A new scheme for investors to get into the property market has just been launched. Steer clear and bet on a fall instead.
"Becoming a landlord has got a lot easier," enthuses The Sunday Times. With the launch of the Property Investment Market (PIM), people can buy shares in residential properties for as little as £1. The scheme targets "the tens of thousands of Britons who cannot afford to buy their first or second home but still want to invest in the multibillion-pound housing market", says the paper. And clearly PIM is confident about the future as it has apparently bought 30 homes and "signed up a few thousand investors who own shares tied to each individual property", says The Times.
One of the main allures of PIM is the notion that it is more liquid than the actual property market in other words, you can buy and sell your property, even if it is only a chunk of it, with the same ease as buying and selling stocks. But that relies on there being enough willing buyers and sellers to make a market something investors cannot take for granted, particularly in a new market like this. "You can sell your shares at any time, but if there are no buyers and you need to exit quickly, you may have to take a loss," warns The Sunday Times.
A glance at the PIM website (www.opromark.com) raises other questions. When we looked at what was on offer, there were just five properties and one buy-to-let block' in which you could actively trade'. Several other properties are in the fund-raising stages, but unless enough individuals invest enough money to buy the properties in question, they'll never get beyond that. And of the available properties, only three actually have tenants. The other properties still haven't been let out and that includes the block of buy-to-let flats, all of which are vacant.
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These issues may explain why the company has struggled in the past. Stephen Kenny, the chief executive, admits that PIM is actually a rebranding of Opromark, a residential property market that first launched in June 2005 to similar press hype. How many homes did Opromark eventually offer for trading? "One-and-a-half," Kenny told the FT, "one in Liverpool and the half in the south somewhere I'm just trying to recall. I know that doesn't sound great Oh, it's in Newcastle."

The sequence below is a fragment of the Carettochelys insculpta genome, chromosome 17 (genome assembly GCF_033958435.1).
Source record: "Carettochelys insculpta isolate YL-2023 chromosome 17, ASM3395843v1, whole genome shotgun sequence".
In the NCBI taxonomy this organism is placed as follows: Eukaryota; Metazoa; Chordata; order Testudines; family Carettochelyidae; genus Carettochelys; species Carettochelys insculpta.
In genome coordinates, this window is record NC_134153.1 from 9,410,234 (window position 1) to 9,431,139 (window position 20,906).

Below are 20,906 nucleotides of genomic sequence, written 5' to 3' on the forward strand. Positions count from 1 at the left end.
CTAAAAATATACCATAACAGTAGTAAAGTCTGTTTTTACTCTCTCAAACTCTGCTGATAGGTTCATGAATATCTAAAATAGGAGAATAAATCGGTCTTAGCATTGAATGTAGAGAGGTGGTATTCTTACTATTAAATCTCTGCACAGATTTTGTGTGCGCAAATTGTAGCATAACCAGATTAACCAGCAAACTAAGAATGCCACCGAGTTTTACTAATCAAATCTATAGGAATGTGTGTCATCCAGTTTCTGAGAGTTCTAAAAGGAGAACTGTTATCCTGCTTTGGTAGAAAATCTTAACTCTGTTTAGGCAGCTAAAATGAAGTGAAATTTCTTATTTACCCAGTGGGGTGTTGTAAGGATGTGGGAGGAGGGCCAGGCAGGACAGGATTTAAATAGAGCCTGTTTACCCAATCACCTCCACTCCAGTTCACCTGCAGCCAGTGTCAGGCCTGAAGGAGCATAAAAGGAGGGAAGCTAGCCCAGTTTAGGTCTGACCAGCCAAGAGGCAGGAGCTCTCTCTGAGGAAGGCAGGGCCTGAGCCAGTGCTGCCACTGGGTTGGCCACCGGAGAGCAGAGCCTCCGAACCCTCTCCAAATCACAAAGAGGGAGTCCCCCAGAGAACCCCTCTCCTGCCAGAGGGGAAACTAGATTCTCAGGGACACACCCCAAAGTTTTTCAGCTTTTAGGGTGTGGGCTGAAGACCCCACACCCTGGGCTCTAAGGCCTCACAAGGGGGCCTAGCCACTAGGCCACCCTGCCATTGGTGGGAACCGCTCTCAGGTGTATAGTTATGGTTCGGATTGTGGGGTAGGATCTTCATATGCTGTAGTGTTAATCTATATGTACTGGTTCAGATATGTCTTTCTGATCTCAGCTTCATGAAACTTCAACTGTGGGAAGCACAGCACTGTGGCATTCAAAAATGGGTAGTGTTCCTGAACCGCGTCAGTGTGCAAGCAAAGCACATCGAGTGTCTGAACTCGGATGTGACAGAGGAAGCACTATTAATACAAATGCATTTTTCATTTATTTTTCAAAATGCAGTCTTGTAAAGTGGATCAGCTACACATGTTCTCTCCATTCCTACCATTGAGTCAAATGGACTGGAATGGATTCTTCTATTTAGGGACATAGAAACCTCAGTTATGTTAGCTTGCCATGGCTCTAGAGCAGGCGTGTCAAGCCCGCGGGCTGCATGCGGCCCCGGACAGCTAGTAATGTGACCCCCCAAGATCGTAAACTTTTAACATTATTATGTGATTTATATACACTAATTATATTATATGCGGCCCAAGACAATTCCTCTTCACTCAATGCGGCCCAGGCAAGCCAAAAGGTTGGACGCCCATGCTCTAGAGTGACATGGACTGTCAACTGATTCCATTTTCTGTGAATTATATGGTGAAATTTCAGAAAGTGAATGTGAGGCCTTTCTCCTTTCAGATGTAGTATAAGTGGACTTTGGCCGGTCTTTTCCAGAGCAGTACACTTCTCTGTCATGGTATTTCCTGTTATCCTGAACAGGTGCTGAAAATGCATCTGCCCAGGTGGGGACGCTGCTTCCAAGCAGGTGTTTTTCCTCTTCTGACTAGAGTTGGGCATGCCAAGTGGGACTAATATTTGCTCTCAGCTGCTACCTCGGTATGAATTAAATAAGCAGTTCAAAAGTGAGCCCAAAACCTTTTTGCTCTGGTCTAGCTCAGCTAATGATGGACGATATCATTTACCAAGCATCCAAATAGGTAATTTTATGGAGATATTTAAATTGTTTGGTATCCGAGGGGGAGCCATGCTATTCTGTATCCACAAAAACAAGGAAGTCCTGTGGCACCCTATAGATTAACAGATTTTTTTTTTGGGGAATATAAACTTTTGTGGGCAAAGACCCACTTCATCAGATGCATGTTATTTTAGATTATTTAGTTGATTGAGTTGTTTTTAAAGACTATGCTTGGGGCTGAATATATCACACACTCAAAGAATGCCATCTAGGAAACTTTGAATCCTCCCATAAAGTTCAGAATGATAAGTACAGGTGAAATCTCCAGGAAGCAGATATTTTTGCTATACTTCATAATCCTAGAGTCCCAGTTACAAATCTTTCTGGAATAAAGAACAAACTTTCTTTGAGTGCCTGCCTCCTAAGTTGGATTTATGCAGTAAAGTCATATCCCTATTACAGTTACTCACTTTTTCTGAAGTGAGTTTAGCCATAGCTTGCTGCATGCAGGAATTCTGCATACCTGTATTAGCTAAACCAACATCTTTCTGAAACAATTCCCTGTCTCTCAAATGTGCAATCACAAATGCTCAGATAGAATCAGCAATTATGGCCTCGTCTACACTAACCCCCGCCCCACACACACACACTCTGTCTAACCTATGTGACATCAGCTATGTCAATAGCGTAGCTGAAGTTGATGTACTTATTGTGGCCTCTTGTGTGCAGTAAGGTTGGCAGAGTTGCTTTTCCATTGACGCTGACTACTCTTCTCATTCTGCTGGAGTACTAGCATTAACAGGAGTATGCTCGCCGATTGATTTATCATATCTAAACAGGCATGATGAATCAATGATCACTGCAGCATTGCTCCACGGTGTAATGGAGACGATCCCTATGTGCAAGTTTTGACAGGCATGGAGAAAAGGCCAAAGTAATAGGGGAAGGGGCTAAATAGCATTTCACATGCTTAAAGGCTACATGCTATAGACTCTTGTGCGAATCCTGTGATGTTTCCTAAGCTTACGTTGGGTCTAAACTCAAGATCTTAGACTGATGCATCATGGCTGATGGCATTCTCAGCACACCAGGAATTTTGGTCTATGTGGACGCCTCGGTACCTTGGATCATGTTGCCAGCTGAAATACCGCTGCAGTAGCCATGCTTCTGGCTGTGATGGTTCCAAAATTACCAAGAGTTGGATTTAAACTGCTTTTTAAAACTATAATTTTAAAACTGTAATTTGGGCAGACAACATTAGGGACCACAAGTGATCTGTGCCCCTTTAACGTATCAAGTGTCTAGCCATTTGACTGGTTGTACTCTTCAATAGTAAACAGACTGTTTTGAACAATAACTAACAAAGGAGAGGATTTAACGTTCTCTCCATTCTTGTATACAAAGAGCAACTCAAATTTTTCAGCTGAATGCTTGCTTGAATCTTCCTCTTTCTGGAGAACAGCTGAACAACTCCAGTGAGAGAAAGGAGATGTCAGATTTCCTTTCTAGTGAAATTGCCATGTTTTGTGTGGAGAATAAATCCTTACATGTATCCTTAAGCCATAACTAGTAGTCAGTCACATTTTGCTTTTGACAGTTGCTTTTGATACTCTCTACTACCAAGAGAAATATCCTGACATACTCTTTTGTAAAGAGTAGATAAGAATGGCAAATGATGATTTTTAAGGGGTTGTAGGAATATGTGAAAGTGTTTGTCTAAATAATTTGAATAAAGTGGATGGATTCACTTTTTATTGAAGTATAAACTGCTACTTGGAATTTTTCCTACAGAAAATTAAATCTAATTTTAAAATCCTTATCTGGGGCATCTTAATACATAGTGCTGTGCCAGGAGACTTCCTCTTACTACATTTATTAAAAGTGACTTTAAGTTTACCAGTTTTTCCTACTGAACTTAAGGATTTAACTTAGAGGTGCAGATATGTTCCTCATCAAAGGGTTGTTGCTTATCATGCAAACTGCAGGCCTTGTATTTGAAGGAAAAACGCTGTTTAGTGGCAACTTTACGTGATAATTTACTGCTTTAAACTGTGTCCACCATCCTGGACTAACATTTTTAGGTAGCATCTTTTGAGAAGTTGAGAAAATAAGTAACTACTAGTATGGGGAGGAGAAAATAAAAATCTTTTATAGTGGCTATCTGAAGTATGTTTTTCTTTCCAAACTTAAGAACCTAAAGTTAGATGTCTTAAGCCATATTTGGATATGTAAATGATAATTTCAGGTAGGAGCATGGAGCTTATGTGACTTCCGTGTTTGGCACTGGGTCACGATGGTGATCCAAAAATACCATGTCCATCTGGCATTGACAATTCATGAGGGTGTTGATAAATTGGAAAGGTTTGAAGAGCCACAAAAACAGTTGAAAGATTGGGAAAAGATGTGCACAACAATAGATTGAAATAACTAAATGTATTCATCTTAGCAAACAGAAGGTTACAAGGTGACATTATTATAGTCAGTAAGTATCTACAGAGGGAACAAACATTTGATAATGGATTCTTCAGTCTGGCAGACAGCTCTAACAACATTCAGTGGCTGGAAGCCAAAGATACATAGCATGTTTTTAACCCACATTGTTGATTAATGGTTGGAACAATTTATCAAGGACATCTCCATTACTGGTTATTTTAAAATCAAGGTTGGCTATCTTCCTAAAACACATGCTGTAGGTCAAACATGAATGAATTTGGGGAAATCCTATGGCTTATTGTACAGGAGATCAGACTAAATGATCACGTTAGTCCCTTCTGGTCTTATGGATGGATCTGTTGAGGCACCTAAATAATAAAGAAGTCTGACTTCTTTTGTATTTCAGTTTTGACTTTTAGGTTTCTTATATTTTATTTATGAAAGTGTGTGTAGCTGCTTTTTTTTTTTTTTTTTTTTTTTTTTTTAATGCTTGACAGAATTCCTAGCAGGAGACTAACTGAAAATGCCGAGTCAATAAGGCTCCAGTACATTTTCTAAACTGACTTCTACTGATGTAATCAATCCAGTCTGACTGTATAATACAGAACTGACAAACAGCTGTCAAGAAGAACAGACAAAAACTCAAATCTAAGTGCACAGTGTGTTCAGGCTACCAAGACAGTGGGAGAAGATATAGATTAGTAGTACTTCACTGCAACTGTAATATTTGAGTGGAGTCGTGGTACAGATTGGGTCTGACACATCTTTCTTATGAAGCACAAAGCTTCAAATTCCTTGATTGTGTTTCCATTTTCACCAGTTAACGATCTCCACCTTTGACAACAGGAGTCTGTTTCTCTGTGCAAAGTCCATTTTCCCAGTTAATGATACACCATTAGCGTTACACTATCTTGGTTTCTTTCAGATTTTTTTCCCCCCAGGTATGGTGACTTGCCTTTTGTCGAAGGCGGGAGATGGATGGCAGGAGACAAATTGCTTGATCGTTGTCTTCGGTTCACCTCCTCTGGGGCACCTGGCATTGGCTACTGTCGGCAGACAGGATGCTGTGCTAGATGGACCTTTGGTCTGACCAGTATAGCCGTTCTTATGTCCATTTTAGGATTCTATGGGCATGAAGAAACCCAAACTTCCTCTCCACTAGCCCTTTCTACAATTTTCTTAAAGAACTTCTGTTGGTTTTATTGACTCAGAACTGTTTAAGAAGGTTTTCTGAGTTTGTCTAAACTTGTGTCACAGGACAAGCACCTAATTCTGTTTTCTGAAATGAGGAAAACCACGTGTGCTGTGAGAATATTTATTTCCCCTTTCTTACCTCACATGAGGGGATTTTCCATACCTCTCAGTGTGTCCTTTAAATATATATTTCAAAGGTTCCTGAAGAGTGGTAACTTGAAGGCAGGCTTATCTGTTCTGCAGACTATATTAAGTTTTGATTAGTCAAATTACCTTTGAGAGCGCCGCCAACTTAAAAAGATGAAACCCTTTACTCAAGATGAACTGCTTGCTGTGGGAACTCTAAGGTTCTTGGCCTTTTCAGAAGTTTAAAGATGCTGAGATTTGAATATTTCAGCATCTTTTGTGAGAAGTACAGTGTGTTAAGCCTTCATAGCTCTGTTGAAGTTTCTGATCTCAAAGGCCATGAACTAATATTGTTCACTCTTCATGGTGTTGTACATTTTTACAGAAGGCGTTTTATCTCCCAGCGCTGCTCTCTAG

It's clear that what may have seemed like a sure thing on paper is having a tough time in real life which brings us to the other big problem: the timing. After more than a decade of extraordinary growth, property price rises are now slowing. Between January and February, the average price actually slipped from £205,399 to £205,102, according to Government data. Meanwhile, the latest record-breaking UK inflation figures virtually ensure an interest-rate hike next month, meaning further headwinds for the property market. In fact, it might be more profitable to short the shares of property sold on PIM. Unfortunately, this isn't possible. But for those who remain unconvinced about the rosy future of the UK property market, there are ways to profit if prices go down.
After successfully short-selling shares in building materials supplier Wolseley to profit from the US property slump, Investors Chronicle's Mr Bearbull has found a couple of opportunities to profit should similar problems arise in here. Mortgage specialist Paragon lends mainly to buy-to-let landlords. While its bosses claim its customers are "sophisticated borrowers who could not possibly get sucked into the vortex of a market mania", Mr Bearbull argues that "an essential characteristic of all price bubbles and let's acknowledge that there is a bubble in UK house prices is that even rational players get drawn in". And no landlord can "escape the pincer movement of rising interest rates and stagnant, or falling, house prices". The Bank of Ireland is another short-selling play, owing to its exposure to the Irish property market. "If the UK housing market is barmy the Irish market is daft as a brush," says Mr Bearbull.
Cantor Index offers spreads on both stocks. But if you do plan to short these shares, be careful. You can lose far more than your initial stake when spreadbetting, so set a sensible stop-loss level.
Ruth Jackson-Kirby is a freelance personal finance journalist with 17 years’ experience, writing about everything from savings and credit cards to pensions, property and pet insurance.
Ruth started her career at MoneyWeek after graduating with an MA from the University of St Andrews, and she continues to contribute regular articles to our personal finance section. After leaving MoneyWeek she went on to become deputy editor of Moneywise before becoming a freelance journalist.
Ruth writes regularly for national publications including The Sunday Times, The Times, The Mail on Sunday and Good Housekeeping among many other titles both online and offline.
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